Imagine there are two machines, each programmed to create a single photon. Each machine is designed to produce only “good” photons, but every so often, one of them will get its wires crossed and uses a different method that produces a “bad” photon. And let’s assume that we cannot measure which method (the right one or the wonkity one) was used to produce the photon. The only way we know which type of photon was created was by measuring said photon.

And, as we know, the measurement of something is oh-so-important in the world of wave functions.

Now, each machine produces a photon. And those photons are popped over to a detector to be measured. With two photons, we have four different measurement results (good-good, good-bad, bad-good, bad-bad). We have to measure in a roundabout way, though, by determining which states the photons are NOT in.

If the wave function is a real object, then one of those possibilities always has a zero probability- the wave function *is* either representing the “good” state or the “bad” state, but not both (individual quantum systems must “know” exactly what state they have been prepared in). If, however, the wave function is statistical in nature, then both “good” and “bad” states are described equally well in that probability haze, and there is *always a chance* that the bad-bad detector will click even though one of the photon-preparing machines sent it a “good” photon.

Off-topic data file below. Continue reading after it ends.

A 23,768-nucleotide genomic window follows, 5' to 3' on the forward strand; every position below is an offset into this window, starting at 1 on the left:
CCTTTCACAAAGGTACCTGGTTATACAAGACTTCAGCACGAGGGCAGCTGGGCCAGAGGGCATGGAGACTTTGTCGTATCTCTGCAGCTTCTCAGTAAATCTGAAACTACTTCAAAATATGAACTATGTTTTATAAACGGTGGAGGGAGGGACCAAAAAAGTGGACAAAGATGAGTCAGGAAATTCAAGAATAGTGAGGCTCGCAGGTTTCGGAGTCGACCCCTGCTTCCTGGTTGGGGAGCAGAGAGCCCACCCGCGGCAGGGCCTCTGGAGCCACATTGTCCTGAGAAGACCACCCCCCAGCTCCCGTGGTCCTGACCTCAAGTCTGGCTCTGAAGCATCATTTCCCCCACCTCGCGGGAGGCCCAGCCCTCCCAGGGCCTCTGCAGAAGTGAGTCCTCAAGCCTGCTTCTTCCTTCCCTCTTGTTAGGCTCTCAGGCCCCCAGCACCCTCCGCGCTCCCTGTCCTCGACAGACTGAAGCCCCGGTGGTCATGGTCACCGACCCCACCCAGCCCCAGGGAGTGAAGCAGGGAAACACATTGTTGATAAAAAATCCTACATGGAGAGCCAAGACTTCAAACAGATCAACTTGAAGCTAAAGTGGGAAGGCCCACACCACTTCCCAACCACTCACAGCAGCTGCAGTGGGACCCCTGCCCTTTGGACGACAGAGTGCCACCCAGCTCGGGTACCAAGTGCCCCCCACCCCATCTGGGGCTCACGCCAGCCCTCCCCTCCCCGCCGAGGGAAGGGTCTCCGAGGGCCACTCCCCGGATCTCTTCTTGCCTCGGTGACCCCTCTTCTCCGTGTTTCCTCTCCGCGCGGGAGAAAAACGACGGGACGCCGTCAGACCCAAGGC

Basically, the probability maps for the statistical wave functions and real wave functions don’t match up.

I guess, in actuality, the first reason is why the statistical wave function doesn’t work according to the laws of quantum physics, while the second is more of a reason *why* we need to determine, once and for all, whether the wave function is a concrete thing or not. Because the fact that real wave functions and statistical wave functions can produce different results means that one of them is wrong (unless there’s a wave function for wave functions, which is just entirely too meta for science).

Interestingly enough, if the wave function is proven to be a concrete thing… that makes wave function consequences real as well. Of particular note is the wave function in relation to those entangled particles. In the past, many have attempted to measure the speed with which the wave function collapse travels between entangled particles. We’ve determined that it’s faster than light (and those pesky neutrinos). A real wave function would mean that a *real wave* would be traveling *much *faster than the speed of light.

This simple little theory could have a monumental impact on physics (but, for most folks, it’s less in-your-face exciting when compared to FTL neutrinos, so it isn’t getting the same amount of hype). At the very least, it’s going to force a series of experiments to settle the matter one way or another. But this idea rattles a primary aspect of quantum theory, which could have far-reaching (and, as of yet, unpredictable) effects on the realm of quantum physics.

Let’s just say, I’m going to be keeping a very interested eye on this.